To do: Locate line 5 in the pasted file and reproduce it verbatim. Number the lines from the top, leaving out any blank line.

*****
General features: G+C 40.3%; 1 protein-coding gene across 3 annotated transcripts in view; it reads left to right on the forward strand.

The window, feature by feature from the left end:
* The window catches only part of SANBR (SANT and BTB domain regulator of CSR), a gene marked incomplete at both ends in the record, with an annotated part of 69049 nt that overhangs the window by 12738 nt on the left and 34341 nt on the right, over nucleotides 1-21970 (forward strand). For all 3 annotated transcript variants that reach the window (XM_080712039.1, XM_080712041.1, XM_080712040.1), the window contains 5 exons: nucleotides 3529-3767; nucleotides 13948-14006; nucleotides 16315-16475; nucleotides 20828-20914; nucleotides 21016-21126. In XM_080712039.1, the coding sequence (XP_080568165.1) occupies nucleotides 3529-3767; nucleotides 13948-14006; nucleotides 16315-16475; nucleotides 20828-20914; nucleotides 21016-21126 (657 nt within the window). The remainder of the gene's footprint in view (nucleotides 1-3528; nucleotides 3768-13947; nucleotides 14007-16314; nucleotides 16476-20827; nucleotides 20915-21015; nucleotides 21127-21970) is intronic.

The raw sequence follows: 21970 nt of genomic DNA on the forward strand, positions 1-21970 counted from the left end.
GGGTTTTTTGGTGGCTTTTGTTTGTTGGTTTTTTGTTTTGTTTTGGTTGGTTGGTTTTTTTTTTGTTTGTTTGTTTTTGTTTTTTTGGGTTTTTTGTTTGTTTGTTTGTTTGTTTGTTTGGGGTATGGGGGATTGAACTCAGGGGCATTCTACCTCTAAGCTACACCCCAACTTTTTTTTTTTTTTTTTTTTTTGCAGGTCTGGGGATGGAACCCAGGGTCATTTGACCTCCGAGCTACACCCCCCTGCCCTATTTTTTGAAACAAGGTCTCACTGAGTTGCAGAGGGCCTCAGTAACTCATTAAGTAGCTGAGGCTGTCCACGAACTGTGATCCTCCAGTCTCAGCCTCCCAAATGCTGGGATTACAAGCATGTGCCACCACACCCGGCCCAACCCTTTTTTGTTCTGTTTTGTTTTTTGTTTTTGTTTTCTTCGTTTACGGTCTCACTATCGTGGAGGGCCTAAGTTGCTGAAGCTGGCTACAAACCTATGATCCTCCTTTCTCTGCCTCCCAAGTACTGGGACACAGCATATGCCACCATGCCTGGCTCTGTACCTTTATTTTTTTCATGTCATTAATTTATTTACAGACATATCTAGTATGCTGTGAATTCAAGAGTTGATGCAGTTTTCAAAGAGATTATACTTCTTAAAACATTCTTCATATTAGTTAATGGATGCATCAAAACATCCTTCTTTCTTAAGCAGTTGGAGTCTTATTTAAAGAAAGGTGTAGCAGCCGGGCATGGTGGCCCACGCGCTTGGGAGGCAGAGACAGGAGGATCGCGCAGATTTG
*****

GGGTTTTTTGGTGGCTTTTGTTTGTTGGTTTTTTGTTTTGTTTTGGTTGGTTGGTTTTTTTTTTGTTTGTTTGTTTTTGTTTTTTTGGGTTTTTTGTTTGTTTGTTTGTTTGTTTGTTTGGGGTATGGGGGATTGAACTCAGGGGCATTCTACCTCTAAGCTACACCCCAACTTTTTTTTTTTTTTTTTTTTTTGCAGGTCTGGGGATGGAACCCAGGGTCATTTGACCTCCGAGCTACACCCCCCTGCCCTATTTTTTGAAACAAGGTCTCACTGAGTTGCAGAGGGCCTCAGTAACTCATTAAGTAGCTGAGGCTGTCCACGAACTGTGATCCTCCAGTCTCAGCCTCCCAAATGCTGGGATTACAAGCATGTGCCACCACACCCGGCCCAACCCTTTTTTGTTCTGTTTTGTTTTTTGTTTTTGTTTTCTTCGTTTACGGTCTCACTATCGTGGAGGGCCTAAGTTGCTGAAGCTGGCTACAAACCTATGATCCTCCTTTCTCTGCCTCCCAAGTACTGGGACACAGCATATGCCACCATGCCTGGCTCTGTACCTTTATTTTTTTCATGTCATTAATTTATTTACAGACATATCTAGTATGCTGTGAATTCAAGAGTTGATGCAGTTTTCAAAGAGATTATACTTCTTAAAACATTCTTCATATTAGTTAATGGATGCATCAAAACATCCTTCTTTCTTAAGCAGTTGGAGTCTTATTTAAAGAAAGGTGTAGCAGCCGGGCATGGTGGCCCACGCGCTTGGGAGGCAGAGACAGGAGGATCGCGCAGATTTG